International experience for the development of the sheep sector

The specialists of the University of Debrecen were seeking solutions to the animal health and feeding difficulties of the sheep industry in the more than three-year long international project that has just come to an end, attended by ten universities and research institutes from eight countries. The results of the EuroSheep program with Hungarian relevance were presented on Thursday.

The aim of the EuroSheep program is to improve the profitability of the sheep industry by providing scientific and practical answers to the problems affecting farmers that can be immediately implemented used in practice.

- Surveys among European sheep farmers identified 61 feeding and health points. The most important areas were knowledge of animal feeding needs, turf and pasture management, mastitis, lameness and the fight against internal parasites. The University of Debrecen (DE) Agrarian Research Institutes and Agricultural Research Institute (AKIT) Debrecen Agricultural Research Institute and Landscape Research Institute (DTTI) as the only Hungarian member of the international network made suggestions regarding, among other things, the topic of lameness, as well as the improvement of air quality in sheep barns, the cultivation of fibrous fodder plants as well as the utilization of pastures and recommendations - János Oláh , senior scientific associate of the DE AKIT Institute of Education and Landscape Research in Debrecen told
The Hungarian leader of the project added: farmers, sector workers, consultants and researchers from the United Kingdom, France, Greece, Ireland, Italy, Spain, and Turkey were involved in the work of the network and formulated a total of 96 practical solutions. The experts shared the suggestions with each other at an international workshop.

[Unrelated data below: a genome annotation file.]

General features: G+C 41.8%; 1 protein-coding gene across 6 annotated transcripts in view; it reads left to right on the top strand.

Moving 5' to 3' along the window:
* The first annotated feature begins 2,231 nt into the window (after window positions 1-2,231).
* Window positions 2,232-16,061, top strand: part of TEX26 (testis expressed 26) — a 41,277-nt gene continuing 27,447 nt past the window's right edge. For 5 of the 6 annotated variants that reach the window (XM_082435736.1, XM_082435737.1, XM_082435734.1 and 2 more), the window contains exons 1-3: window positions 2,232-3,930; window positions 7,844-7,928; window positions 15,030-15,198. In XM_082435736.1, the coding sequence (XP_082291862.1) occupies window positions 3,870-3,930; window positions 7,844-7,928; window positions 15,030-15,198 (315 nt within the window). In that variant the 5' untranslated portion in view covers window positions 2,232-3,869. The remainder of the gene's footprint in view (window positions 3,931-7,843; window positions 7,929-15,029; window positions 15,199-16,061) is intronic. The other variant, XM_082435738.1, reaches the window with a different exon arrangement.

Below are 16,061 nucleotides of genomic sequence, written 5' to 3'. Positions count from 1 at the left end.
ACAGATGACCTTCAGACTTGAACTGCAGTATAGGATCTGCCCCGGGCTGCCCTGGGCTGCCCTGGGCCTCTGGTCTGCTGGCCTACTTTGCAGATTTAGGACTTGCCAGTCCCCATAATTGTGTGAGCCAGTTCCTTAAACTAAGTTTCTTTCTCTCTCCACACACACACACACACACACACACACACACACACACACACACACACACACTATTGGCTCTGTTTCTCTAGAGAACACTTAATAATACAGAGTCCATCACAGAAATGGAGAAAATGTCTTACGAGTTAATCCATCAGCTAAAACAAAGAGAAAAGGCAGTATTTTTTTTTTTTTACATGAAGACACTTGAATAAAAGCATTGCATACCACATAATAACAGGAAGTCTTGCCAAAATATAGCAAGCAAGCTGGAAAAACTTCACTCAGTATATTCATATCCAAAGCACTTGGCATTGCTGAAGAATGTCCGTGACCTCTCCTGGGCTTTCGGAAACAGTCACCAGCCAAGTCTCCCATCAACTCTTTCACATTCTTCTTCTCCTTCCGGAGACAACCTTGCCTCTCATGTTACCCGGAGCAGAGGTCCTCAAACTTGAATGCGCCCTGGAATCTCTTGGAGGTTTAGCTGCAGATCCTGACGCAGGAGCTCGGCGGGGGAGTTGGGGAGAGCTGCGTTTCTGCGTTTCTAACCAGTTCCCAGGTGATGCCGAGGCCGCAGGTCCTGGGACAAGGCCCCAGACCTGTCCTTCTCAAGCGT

- According to the feedback, due to the recommendations, the farmers' need for feeding and the use of medicines has decreased, the final product, the output of meat and milk, and the efficiency of feeding has increased - added János Oláh.

At the closing event of the international project, András Jávor, chief adviser to the DE rector, professor emeritus of the Agricultural Genomics and Biotechnology Center of the Faculty of Agriculture, Food and Environmental Management (MÉK), explained in his lecture "The interaction of genotype and the environment in sheep breeding" that the results of sheep farming are 30 percent genetics, 50 percent feeding, and 20 percent is determined by other environmental factors.

It was said at the event: the EuroSheep program has established excellent interactive scientific and international relations between the participating institutions, which can further promote the development of Hungarian sheep industry in the coming years.

Project No. 863056 of the EuroSheep program provided €110,612.50 in funding for the University of Debrecen between 2020 and 2023.

Press center - EE